Tuesday, January 7, 2014

Technical Debt and Prototyping


Currently I am preparing for my IREB Requirements Engineering Certification and I read (and already knew before) that in Requirements Engineering creating a prototype is a method and tool to validate requirements.
A prototype should always answer a beforehand defined set of questions. Further, there are two basic types of prototypes.
  1. Throwaway Prototype - the prototype is not used further in the development process apart from being a technical example.
  2. Evolutionary Prototype - the prototype itself is continuously developed further until it becomes the final (or a shippable) product.
The question is, what role does prototyping play in agile development?

Let's first have a look at the dimensions of a prototype. The wikipedia article about prototyping describes the two dimensions of a prototype as
  • vertical (in german also known as "Durchstichprototyp"), in the meaning of a slice of the system to be developed, including frontend, business logic and persistent.
  • horizontal, in the meaning of an almost complete implementation of a single layer of a multi-layered architecture. I guess, the most common example of a horizontal prototype is a UI prototype. Also common are interface stubs.
I would assume, that vertical prototypes are closer to the principles of agile development, as they are more "something that is done" than a horizontal prototype.

Why is that?

In agile the concept of "technical debt" is known as a measure of design or software quality, or better, the lack of it. There are some strategies to deal with it, as described in the DAD's "11 Strategies to deal with technical debt".  Further, agile or scrum, aims at producing increments that provide value to the customer, in most of the cases, the "value" reflects some additions or changes to the UI, that the customer can validate relatively easy.

A vertical prototype is a potentially shippable or consumable piece of software in the meaning of agile. It is functional and it is done. Maybe it needs some refactoring, but basically the amount of technical debt is relatively low. One could even say, that producing an evolutionary, vertical prototype is doing agile (if done right).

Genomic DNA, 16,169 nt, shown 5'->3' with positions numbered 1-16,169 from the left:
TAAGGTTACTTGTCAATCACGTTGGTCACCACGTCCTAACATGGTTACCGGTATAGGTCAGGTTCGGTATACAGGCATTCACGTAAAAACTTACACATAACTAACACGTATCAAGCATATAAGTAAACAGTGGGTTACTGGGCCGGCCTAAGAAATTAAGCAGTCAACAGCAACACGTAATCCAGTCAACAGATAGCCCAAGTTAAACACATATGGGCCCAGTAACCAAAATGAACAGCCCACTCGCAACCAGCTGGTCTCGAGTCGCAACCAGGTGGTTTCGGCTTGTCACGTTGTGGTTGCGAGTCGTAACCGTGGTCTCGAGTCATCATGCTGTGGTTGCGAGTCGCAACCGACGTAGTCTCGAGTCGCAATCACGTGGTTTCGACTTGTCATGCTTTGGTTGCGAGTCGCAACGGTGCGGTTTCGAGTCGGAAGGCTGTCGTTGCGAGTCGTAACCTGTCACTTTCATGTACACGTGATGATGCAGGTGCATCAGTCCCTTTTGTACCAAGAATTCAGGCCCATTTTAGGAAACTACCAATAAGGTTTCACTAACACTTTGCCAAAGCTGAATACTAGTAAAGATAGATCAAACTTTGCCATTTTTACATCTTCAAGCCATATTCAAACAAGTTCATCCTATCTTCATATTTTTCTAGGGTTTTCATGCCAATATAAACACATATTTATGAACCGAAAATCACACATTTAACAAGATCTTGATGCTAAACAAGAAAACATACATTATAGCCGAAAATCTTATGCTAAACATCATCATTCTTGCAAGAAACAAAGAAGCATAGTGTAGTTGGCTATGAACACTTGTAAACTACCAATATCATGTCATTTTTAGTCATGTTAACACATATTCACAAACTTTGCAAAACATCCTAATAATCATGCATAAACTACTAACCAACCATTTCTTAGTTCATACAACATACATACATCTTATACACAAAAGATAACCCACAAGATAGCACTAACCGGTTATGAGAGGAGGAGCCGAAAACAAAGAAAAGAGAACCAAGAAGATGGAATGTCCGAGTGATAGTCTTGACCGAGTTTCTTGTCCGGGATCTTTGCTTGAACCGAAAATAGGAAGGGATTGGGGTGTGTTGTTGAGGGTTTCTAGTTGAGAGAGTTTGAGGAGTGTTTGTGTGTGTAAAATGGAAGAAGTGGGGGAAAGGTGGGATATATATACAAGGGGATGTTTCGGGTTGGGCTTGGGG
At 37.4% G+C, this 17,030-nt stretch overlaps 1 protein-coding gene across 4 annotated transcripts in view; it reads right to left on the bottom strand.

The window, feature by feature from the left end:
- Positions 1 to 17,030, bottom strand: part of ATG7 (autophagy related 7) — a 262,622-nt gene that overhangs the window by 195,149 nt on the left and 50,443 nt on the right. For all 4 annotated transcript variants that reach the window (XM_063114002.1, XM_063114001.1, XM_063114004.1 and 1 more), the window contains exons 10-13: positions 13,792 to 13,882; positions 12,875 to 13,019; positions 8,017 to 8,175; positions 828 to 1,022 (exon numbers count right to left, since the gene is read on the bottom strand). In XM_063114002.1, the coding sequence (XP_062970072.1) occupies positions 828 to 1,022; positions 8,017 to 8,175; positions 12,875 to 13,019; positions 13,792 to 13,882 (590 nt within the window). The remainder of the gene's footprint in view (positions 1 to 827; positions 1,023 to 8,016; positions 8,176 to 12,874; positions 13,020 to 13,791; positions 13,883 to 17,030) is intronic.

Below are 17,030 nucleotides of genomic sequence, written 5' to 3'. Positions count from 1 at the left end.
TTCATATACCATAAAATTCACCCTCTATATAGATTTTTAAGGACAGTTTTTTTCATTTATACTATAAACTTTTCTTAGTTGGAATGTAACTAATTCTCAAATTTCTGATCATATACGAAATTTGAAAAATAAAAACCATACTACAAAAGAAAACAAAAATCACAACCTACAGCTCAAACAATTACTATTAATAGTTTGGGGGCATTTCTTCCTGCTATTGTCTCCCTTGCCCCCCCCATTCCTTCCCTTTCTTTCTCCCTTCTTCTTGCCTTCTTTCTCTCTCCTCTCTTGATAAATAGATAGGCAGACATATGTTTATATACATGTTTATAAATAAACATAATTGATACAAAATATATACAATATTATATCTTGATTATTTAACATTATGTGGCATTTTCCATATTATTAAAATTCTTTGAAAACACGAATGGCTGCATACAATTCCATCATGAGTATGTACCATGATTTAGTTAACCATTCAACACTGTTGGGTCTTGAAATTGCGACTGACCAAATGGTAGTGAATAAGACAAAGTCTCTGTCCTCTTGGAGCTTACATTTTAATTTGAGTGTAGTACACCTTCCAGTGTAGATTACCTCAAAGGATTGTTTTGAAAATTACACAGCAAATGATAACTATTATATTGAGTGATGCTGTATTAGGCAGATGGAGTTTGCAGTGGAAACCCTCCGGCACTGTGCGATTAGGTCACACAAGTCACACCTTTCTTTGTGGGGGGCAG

On the opposite, a horizontal prototype produces only an artifact on one single layer of the software, which is in most cases the UI. The customer can validate, if the prototype reflects the requirements. But, the prototype itself provides no real value, as it is a dysfunctional piece of software, as all the stuff behind the UI is not implemented. In other words, a horizontal UI prototype is a huge pile of technical debt. The more complete the prototype is, the higher is the debt.
If a evolutionary, horizontal prototype is the starting point of the implementation (i.e. the product of a pre-project or the first iterations), it is relatively difficult to plan backlog entries for the further iterations with increments that "provide value" from a customer perspective. Ways to deal with it could be:
  • deliver only small increments that add value (i.e. slight adjustments to the UI) but that take more time than one would assume they would take. For example changing the background color takes a week. 
  • define the disabling of elements of the UI as added value and focus on only one element that is actually implemented, and the continue as ususal. This means actually to make the evolutionary prototype a throwaway or least major parts of it.
  • call a spade a spade and track it as chores that provide no actual value but a reduction of the technical debt and the stakeholders have to bite the bullet for getting several iterations with no added value
My suggestion would be to use either horizontal throwaway or vertical evolutionary prototypes.

The throwaway protoype - especially UI prototypes - could enrich the requirements descriptions as it provides a clearer vision, how the system should look like and partially how it behaves. Creating this prototype should be the job of the product owner or her assistant's. Wireframe models are a good example of such a prototype. The prototype can be decomposed into smaller user stories or tasks the development team implements, while keeping the entire prototype as a detailed version of a vision.

The evolutionary prototype is actually developed during iterations of the development process and it should always be of the vertical dimension which ensures, that every iterations produces something that is done.

Concluding, I would make the three suggestions:
  • if using a prototype as part of the requirements definition (job of the PO), use a horizontal throwaway prototype. I'd recommend a wireframe model.
  • creating a vertical evolutionary prototype is developing the product in an agile or at least iterative way
  • avoid creating horizontal evolutionary or vertical throwaway prototypes as they produce high technical debt or are unfinished work, which is bad.

tl;dr
horizontal prototypevertical prototype
throwaway prototypegood
done by PO as part of requirements
bad,
use only to demonstrate general feasibility to reduce high risks (proof-of-concept), produces waste
evolutionary prototypebad,
produces high technical debt, avoid if possible
good,
actual potentially shippable increment, done by development team
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